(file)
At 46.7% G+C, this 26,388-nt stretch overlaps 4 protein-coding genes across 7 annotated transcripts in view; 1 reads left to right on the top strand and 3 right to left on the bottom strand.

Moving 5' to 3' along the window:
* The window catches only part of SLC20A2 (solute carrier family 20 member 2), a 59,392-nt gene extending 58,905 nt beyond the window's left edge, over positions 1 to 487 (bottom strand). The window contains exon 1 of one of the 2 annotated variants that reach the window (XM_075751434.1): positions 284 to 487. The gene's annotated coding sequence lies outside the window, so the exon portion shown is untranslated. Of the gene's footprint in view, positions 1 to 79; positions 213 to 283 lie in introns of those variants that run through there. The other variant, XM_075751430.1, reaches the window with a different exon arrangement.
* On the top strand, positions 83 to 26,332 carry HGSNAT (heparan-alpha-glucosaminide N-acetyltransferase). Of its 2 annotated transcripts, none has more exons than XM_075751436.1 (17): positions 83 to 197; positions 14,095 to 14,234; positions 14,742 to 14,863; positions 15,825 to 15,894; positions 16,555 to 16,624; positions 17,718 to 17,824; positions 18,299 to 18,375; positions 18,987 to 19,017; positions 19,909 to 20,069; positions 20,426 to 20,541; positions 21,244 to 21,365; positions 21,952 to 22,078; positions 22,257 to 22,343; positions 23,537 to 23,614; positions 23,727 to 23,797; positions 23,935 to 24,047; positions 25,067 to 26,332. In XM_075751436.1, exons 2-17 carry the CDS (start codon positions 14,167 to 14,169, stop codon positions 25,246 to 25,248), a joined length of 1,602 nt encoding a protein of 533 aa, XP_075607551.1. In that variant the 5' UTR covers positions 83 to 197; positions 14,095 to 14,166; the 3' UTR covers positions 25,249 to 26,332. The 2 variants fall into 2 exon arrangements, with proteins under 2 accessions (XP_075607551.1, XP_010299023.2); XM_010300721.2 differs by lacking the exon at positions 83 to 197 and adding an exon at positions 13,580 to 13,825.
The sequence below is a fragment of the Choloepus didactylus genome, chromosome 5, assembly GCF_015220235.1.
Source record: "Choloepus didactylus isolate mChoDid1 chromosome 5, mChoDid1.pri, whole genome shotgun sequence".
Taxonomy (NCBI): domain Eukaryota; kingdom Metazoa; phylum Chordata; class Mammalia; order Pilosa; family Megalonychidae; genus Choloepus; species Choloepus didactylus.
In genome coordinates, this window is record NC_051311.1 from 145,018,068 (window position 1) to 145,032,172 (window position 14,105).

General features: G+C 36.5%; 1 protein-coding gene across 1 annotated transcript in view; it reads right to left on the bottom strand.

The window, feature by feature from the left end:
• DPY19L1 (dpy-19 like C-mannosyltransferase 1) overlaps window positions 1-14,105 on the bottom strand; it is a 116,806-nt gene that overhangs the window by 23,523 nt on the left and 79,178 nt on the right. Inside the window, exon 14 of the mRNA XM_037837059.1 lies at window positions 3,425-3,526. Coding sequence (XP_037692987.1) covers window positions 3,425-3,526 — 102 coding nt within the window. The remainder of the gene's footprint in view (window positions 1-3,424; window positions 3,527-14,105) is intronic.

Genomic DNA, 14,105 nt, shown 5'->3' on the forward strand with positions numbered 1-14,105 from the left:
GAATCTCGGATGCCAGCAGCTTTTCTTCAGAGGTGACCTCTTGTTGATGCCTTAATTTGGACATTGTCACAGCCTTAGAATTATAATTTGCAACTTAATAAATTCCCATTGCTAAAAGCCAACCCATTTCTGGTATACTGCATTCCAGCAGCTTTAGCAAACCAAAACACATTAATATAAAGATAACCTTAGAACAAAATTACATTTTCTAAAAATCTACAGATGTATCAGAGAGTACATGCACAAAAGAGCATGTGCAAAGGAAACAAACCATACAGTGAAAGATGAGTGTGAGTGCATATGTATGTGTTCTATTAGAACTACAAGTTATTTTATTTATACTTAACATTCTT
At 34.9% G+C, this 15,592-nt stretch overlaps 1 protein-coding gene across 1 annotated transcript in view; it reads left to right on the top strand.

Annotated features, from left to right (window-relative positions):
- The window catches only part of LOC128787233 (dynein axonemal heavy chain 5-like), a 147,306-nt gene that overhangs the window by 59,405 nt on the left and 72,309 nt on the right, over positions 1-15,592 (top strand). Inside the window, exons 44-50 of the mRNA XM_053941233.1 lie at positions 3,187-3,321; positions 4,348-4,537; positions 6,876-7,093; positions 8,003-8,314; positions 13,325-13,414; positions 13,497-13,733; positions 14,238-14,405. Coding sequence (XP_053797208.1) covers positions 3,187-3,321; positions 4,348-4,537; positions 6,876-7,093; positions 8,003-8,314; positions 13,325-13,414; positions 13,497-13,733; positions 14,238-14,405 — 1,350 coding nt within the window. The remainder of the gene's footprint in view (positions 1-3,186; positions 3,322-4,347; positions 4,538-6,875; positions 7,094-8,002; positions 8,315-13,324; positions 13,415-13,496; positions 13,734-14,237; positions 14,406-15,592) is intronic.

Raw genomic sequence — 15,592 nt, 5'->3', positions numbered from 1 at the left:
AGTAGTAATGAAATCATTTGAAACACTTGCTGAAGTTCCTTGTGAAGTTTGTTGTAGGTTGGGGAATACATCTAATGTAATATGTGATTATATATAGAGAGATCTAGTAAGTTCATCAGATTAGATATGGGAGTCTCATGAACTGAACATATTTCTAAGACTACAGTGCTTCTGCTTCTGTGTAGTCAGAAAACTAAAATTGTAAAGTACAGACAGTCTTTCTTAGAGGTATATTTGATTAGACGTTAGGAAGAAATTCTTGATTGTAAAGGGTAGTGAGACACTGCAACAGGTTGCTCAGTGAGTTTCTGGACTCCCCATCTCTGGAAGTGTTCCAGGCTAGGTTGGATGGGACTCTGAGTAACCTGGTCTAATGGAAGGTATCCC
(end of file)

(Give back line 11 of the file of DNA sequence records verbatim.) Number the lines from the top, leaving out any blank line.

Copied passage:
• DPY19L1 (dpy-19 like C-mannosyltransferase 1) overlaps window positions 1-14,105 on the bottom strand; it is a 116,806-nt gene that overhangs the window by 23,523 nt on the left and 79,178 nt on the right. Inside the window, exon 14 of the mRNA XM_037837059.1 lies at window positions 3,425-3,526. Coding sequence (XP_037692987.1) covers window positions 3,425-3,526 — 102 coding nt within the window. The remainder of the gene's footprint in view (window positions 1-3,424; window positions 3,527-14,105) is intronic.